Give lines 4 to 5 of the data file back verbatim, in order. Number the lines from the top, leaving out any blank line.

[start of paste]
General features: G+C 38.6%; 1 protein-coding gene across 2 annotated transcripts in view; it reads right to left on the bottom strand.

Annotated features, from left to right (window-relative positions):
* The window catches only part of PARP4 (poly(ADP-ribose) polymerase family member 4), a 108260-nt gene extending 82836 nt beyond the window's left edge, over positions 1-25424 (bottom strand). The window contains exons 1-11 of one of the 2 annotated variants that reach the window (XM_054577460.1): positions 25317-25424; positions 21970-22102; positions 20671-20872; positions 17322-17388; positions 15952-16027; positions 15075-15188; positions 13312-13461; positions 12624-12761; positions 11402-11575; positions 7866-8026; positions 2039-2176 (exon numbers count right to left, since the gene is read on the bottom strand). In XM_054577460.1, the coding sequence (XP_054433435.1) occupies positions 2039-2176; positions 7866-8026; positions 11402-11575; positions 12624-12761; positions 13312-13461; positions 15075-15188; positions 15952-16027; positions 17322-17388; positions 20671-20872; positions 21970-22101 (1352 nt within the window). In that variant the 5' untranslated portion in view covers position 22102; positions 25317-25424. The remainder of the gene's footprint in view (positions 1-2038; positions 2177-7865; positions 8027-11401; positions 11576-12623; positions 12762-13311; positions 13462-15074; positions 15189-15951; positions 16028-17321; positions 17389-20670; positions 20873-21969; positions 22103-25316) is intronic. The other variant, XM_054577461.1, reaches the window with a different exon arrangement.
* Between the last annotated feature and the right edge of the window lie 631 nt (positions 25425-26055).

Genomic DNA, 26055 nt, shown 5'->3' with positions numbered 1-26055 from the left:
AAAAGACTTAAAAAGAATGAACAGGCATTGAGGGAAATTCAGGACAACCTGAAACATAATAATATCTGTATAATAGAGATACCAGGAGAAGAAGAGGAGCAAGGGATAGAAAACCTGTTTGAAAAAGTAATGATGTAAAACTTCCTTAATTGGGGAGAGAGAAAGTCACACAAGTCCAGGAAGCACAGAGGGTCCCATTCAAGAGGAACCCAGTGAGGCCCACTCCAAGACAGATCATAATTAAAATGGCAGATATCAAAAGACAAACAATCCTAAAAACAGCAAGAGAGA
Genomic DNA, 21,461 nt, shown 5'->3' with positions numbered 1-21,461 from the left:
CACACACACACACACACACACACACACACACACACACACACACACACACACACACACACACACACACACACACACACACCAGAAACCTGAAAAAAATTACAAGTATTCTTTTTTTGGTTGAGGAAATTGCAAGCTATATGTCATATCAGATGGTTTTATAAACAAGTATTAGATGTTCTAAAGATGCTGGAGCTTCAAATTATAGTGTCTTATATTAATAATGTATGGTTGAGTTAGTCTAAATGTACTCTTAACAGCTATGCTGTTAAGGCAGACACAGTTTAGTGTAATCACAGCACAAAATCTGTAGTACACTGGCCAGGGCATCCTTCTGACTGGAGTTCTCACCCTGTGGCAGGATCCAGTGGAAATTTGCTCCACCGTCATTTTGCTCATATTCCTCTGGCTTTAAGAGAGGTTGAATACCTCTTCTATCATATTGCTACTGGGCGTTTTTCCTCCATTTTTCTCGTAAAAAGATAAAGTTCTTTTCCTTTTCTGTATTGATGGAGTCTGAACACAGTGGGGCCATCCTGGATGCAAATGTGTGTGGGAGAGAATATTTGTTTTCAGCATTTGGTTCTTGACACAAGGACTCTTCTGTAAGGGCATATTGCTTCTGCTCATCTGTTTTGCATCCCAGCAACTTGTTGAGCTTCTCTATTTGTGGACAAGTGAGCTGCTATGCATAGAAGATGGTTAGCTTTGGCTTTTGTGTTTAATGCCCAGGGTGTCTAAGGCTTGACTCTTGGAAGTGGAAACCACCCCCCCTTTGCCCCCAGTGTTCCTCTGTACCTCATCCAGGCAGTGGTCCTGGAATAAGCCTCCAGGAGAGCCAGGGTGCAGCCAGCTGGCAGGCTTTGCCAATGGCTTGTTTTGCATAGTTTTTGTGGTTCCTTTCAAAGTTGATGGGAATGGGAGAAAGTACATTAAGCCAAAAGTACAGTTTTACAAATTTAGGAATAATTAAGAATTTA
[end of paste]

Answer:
* Between the last annotated feature and the right edge of the window lie 631 nt (positions 25425-26055).

Genomic DNA, 26055 nt, shown 5'->3' with positions numbered 1-26055 from the left: